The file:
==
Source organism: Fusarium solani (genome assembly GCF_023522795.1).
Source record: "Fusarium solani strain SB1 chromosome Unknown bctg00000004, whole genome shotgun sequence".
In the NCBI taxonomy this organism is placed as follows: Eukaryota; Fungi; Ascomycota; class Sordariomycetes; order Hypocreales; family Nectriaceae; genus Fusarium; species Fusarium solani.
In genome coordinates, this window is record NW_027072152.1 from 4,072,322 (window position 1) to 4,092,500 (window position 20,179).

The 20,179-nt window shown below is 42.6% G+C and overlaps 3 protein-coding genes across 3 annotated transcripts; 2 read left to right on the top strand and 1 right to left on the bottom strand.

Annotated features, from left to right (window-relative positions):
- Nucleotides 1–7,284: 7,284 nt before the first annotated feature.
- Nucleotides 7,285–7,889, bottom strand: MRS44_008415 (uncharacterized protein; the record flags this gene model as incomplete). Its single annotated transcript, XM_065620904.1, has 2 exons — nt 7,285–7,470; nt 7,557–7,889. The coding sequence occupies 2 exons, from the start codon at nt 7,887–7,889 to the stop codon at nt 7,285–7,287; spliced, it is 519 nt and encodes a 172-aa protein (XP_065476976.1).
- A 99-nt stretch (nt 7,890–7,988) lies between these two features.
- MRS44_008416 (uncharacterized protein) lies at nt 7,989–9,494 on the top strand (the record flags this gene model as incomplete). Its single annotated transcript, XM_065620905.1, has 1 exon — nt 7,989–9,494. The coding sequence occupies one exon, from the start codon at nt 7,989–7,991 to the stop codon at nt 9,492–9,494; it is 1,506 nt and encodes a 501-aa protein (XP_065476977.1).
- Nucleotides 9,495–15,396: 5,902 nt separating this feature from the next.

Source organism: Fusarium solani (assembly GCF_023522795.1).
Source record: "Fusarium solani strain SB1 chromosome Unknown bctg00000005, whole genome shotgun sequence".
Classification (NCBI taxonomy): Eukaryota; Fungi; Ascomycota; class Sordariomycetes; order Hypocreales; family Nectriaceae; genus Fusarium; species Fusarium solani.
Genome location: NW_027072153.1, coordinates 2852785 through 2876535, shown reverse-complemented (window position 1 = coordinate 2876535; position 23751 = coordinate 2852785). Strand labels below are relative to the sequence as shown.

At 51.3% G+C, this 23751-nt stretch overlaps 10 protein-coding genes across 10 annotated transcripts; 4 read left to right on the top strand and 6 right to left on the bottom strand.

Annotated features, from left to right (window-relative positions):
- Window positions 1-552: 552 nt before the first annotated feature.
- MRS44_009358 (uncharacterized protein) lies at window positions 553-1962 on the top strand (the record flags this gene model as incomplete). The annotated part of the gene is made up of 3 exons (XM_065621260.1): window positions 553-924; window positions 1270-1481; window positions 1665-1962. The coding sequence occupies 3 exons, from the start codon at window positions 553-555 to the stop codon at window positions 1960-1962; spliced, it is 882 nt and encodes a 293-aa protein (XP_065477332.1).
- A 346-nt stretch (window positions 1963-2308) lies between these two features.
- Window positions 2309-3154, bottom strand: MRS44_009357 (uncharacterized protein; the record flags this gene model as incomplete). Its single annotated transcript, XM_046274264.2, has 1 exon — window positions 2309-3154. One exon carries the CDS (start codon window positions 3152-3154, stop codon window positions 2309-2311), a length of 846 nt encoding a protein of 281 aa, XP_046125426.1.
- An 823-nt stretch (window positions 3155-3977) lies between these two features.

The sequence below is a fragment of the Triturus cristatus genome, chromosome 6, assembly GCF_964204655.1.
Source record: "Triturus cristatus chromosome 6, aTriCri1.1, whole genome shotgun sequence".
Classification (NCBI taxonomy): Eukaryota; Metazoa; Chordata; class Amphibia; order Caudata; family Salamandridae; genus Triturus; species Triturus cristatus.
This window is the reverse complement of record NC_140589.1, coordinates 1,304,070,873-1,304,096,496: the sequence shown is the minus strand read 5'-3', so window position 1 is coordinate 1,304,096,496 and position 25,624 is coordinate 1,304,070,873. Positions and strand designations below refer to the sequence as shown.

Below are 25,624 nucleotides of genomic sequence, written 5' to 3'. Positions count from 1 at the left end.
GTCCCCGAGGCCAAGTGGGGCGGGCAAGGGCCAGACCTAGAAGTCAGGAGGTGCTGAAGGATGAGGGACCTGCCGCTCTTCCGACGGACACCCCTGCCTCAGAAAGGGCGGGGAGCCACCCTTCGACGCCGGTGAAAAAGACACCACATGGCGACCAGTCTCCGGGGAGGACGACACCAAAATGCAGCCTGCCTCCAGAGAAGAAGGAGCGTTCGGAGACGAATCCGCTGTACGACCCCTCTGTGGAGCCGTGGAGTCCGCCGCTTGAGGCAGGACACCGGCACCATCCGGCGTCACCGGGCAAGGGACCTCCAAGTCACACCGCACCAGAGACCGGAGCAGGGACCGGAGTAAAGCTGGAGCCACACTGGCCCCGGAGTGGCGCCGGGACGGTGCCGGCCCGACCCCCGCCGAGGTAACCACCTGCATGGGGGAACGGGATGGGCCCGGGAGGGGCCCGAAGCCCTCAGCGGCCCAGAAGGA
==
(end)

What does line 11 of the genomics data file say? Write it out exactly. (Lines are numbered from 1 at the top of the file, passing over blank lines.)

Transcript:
- Nucleotides 9,495–15,396: 5,902 nt separating this feature from the next.